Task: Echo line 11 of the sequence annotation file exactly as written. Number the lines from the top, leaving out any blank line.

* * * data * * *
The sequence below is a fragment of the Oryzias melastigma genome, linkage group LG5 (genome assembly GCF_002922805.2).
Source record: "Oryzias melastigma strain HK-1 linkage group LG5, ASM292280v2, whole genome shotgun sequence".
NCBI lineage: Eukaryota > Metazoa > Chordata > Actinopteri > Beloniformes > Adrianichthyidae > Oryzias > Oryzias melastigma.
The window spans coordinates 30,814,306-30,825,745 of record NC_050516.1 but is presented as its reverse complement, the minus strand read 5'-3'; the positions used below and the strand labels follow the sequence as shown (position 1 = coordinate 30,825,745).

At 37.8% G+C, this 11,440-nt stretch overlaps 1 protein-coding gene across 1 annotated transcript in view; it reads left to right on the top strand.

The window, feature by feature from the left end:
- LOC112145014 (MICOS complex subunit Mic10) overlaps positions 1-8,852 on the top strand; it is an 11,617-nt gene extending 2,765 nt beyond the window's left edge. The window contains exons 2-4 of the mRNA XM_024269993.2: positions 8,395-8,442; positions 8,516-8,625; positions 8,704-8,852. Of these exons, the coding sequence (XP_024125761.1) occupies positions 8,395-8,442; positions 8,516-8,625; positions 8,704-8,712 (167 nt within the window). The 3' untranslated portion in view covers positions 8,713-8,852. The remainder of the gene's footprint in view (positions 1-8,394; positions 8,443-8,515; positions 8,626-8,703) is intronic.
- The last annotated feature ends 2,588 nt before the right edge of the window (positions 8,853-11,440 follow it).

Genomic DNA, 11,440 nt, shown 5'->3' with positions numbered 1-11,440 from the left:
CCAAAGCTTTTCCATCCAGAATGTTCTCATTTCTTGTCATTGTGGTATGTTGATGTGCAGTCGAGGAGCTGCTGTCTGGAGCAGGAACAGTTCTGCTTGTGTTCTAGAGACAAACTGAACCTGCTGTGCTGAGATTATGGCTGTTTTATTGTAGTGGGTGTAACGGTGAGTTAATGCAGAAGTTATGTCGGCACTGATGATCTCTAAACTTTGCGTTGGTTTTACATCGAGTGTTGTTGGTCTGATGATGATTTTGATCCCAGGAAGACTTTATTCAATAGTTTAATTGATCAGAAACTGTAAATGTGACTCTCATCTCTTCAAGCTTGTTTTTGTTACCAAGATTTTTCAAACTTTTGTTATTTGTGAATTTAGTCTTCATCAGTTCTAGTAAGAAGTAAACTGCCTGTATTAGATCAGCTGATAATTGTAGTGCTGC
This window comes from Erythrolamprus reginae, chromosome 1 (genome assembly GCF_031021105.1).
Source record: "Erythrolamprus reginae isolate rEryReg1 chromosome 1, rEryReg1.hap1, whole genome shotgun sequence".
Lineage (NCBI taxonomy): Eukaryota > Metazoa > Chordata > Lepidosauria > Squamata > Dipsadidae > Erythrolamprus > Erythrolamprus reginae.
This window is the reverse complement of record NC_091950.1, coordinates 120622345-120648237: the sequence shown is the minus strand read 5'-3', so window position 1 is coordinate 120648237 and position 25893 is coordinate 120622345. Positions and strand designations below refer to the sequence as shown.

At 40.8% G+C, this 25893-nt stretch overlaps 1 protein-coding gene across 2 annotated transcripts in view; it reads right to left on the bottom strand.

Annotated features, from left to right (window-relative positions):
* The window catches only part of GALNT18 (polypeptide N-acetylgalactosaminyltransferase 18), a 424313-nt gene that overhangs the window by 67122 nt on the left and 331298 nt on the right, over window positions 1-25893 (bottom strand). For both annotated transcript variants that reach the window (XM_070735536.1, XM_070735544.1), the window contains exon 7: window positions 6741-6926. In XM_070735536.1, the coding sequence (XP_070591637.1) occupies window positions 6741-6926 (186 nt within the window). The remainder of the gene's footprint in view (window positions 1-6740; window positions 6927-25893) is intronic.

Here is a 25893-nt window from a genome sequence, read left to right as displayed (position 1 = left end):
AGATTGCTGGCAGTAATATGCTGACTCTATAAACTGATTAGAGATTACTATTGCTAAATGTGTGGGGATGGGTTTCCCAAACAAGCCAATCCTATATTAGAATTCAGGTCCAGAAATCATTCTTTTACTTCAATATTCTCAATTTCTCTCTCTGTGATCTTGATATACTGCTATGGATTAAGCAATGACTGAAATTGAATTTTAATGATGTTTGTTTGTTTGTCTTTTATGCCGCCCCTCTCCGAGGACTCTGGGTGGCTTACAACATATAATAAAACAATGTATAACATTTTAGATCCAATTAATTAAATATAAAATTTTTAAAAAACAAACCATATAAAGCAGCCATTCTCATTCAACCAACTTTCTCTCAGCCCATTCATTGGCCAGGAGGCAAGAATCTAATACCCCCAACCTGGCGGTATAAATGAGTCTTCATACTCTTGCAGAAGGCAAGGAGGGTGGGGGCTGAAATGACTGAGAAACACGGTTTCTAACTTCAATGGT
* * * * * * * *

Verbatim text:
This window comes from Erythrolamprus reginae, chromosome 1 (genome assembly GCF_031021105.1).